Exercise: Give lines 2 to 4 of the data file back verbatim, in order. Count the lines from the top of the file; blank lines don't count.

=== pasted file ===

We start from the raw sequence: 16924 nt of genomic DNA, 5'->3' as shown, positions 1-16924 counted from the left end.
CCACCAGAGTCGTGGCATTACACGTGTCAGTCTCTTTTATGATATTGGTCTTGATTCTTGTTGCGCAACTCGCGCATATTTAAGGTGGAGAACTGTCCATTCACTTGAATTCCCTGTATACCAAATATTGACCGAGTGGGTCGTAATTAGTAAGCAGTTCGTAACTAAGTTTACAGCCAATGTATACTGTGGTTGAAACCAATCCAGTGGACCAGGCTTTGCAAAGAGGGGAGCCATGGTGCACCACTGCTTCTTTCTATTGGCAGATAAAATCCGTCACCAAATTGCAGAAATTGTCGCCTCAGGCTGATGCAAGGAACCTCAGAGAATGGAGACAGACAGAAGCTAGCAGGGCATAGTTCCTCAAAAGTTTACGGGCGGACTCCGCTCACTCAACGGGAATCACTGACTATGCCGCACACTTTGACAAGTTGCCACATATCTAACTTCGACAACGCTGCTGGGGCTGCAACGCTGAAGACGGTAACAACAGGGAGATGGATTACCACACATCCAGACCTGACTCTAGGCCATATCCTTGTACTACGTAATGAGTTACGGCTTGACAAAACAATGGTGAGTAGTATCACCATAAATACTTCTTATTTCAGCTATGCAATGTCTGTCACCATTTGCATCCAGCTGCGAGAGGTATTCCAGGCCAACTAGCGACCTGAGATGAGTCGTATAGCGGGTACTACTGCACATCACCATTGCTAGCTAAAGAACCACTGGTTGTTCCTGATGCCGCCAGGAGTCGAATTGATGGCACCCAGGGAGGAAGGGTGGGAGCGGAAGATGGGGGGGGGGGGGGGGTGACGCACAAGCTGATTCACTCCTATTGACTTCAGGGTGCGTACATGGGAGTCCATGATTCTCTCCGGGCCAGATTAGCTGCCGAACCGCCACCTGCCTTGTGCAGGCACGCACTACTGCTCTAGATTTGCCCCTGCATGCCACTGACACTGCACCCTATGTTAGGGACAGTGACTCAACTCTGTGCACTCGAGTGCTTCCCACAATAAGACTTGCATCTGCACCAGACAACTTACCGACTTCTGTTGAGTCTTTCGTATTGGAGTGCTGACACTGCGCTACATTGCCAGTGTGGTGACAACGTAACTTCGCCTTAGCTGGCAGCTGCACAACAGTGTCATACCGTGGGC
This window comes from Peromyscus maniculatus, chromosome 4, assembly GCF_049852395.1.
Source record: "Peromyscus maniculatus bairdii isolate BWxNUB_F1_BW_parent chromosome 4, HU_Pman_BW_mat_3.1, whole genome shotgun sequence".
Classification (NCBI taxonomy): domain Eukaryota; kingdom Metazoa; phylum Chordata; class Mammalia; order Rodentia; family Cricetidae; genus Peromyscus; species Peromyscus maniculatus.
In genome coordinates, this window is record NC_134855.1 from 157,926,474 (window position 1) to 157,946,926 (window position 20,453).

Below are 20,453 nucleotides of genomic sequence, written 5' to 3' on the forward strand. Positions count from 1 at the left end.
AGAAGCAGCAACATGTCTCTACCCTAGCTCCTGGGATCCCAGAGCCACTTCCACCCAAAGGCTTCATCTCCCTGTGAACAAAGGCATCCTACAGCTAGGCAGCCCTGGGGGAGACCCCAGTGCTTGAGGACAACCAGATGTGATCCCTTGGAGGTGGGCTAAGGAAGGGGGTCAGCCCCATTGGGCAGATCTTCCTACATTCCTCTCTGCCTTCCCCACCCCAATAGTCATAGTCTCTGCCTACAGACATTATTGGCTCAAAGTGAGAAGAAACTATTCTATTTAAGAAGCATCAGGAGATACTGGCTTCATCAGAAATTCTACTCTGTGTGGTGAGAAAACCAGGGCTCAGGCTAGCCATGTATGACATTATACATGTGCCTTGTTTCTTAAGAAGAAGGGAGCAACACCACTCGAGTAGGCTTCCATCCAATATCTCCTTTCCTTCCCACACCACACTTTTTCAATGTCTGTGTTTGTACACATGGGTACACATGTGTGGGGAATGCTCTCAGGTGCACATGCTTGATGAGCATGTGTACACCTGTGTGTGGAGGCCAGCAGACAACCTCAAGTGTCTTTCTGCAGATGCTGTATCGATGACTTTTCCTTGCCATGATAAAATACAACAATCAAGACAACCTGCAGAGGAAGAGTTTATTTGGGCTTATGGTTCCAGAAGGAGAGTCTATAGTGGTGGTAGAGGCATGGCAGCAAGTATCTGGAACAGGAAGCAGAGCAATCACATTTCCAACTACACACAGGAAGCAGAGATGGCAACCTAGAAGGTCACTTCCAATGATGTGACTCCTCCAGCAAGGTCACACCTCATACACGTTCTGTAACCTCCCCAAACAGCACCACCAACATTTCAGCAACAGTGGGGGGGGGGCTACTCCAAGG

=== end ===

CCACCAGAGTCGTGGCATTACACGTGTCAGTCTCTTTTATGATATTGGTCTTGATTCTTGTTGCGCAACTCGCGCATATTTAAGGTGGAGAACTGTCCATTCACTTGAATTCCCTGTATACCAAATATTGACCGAGTGGGTCGTAATTAGTAAGCAGTTCGTAACTAAGTTTACAGCCAATGTATACTGTGGTTGAAACCAATCCAGTGGACCAGGCTTTGCAAAGAGGGGAGCCATGGTGCACCACTGCTTCTTTCTATTGGCAGATAAAATCCGTCACCAAATTGCAGAAATTGTCGCCTCAGGCTGATGCAAGGAACCTCAGAGAATGGAGACAGACAGAAGCTAGCAGGGCATAGTTCCTCAAAAGTTTACGGGCGGACTCCGCTCACTCAACGGGAATCACTGACTATGCCGCACACTTTGACAAGTTGCCACATATCTAACTTCGACAACGCTGCTGGGGCTGCAACGCTGAAGACGGTAACAACAGGGAGATGGATTACCACACATCCAGACCTGACTCTAGGCCATATCCTTGTACTACGTAATGAGTTACGGCTTGACAAAACAATGGTGAGTAGTATCACCATAAATACTTCTTATTTCAGCTATGCAATGTCTGTCACCATTTGCATCCAGCTGCGAGAGGTATTCCAGGCCAACTAGCGACCTGAGATGAGTCGTATAGCGGGTACTACTGCACATCACCATTGCTAGCTAAAGAACCACTGGTTGTTCCTGATGCCGCCAGGAGTCGAATTGATGGCACCCAGGGAGGAAGGGTGGGAGCGGAAGATGGGGGGGGGGGGGGGGTGACGCACAAGCTGATTCACTCCTATTGACTTCAGGGTGCGTACATGGGAGTCCATGATTCTCTCCGGGCCAGATTAGCTGCCGAACCGCCACCTGCCTTGTGCAGGCACGCACTACTGCTCTAGATTTGCCCCTGCATGCCACTGACACTGCACCCTATGTTAGGGACAGTGACTCAACTCTGTGCACTCGAGTGCTTCCCACAATAAGACTTGCATCTGCACCAGACAACTTACCGACTTCTGTTGAGTCTTTCGTATTGGAGTGCTGACACTGCGCTACATTGCCAGTGTGGTGACAACGTAACTTCGCCTTAGCTGGCAGCTGCACAACAGTGTCATACCGTGGGC
This window comes from Peromyscus maniculatus, chromosome 4, assembly GCF_049852395.1.
Source record: "Peromyscus maniculatus bairdii isolate BWxNUB_F1_BW_parent chromosome 4, HU_Pman_BW_mat_3.1, whole genome shotgun sequence".